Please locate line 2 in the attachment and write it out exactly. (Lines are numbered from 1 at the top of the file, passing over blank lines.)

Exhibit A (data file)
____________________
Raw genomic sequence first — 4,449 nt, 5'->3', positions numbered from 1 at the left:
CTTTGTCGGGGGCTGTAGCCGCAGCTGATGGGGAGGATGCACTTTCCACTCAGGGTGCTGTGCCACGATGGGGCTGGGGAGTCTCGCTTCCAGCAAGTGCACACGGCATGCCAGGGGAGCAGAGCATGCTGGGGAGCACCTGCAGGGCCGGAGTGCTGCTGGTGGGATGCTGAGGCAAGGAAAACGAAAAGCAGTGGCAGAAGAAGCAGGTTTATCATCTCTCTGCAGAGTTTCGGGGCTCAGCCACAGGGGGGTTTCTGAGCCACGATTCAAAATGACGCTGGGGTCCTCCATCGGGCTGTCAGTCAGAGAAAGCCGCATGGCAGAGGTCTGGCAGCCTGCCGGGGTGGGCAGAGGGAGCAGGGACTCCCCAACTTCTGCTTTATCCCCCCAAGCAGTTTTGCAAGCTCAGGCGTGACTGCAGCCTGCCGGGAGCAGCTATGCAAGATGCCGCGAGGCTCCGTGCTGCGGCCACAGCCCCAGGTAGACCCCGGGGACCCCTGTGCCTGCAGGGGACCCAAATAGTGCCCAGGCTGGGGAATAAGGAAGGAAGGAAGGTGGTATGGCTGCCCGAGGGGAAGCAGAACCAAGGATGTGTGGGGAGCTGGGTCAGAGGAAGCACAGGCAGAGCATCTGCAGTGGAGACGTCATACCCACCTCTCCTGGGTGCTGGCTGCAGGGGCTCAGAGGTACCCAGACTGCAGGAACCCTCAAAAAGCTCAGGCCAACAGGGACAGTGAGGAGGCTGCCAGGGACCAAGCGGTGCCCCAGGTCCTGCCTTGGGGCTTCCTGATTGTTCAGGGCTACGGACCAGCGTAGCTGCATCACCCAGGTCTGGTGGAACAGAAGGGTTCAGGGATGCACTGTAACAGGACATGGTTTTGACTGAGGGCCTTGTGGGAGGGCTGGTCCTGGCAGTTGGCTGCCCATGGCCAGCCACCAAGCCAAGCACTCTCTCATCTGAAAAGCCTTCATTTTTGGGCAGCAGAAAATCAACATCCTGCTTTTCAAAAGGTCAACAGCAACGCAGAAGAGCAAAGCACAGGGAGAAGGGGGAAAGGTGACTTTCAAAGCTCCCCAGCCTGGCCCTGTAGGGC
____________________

CTTTGTCGGGGGCTGTAGCCGCAGCTGATGGGGAGGATGCACTTTCCACTCAGGGTGCTGTGCCACGATGGGGCTGGGGAGTCTCGCTTCCAGCAAGTGCACACGGCATGCCAGGGGAGCAGAGCATGCTGGGGAGCACCTGCAGGGCCGGAGTGCTGCTGGTGGGATGCTGAGGCAAGGAAAACGAAAAGCAGTGGCAGAAGAAGCAGGTTTATCATCTCTCTGCAGAGTTTCGGGGCTCAGCCACAGGGGGGTTTCTGAGCCACGATTCAAAATGACGCTGGGGTCCTCCATCGGGCTGTCAGTCAGAGAAAGCCGCATGGCAGAGGTCTGGCAGCCTGCCGGGGTGGGCAGAGGGAGCAGGGACTCCCCAACTTCTGCTTTATCCCCCCAAGCAGTTTTGCAAGCTCAGGCGTGACTGCAGCCTGCCGGGAGCAGCTATGCAAGATGCCGCGAGGCTCCGTGCTGCGGCCACAGCCCCAGGTAGACCCCGGGGACCCCTGTGCCTGCAGGGGACCCAAATAGTGCCCAGGCTGGGGAATAAGGAAGGAAGGAAGGTGGTATGGCTGCCCGAGGGGAAGCAGAACCAAGGATGTGTGGGGAGCTGGGTCAGAGGAAGCACAGGCAGAGCATCTGCAGTGGAGACGTCATACCCACCTCTCCTGGGTGCTGGCTGCAGGGGCTCAGAGGTACCCAGACTGCAGGAACCCTCAAAAAGCTCAGGCCAACAGGGACAGTGAGGAGGCTGCCAGGGACCAAGCGGTGCCCCAGGTCCTGCCTTGGGGCTTCCTGATTGTTCAGGGCTACGGACCAGCGTAGCTGCATCACCCAGGTCTGGTGGAACAGAAGGGTTCAGGGATGCACTGTAACAGGACATGGTTTTGACTGAGGGCCTTGTGGGAGGGCTGGTCCTGGCAGTTGGCTGCCCATGGCCAGCCACCAAGCCAAGCACTCTCTCATCTGAAAAGCCTTCATTTTTGGGCAGCAGAAAATCAACATCCTGCTTTTCAAAAGGTCAACAGCAACGCAGAAGAGCAAAGCACAGGGAGAAGGGGGAAAGGTGACTTTCAAAGCTCCCCAGCCTGGCCCTGTAGGGC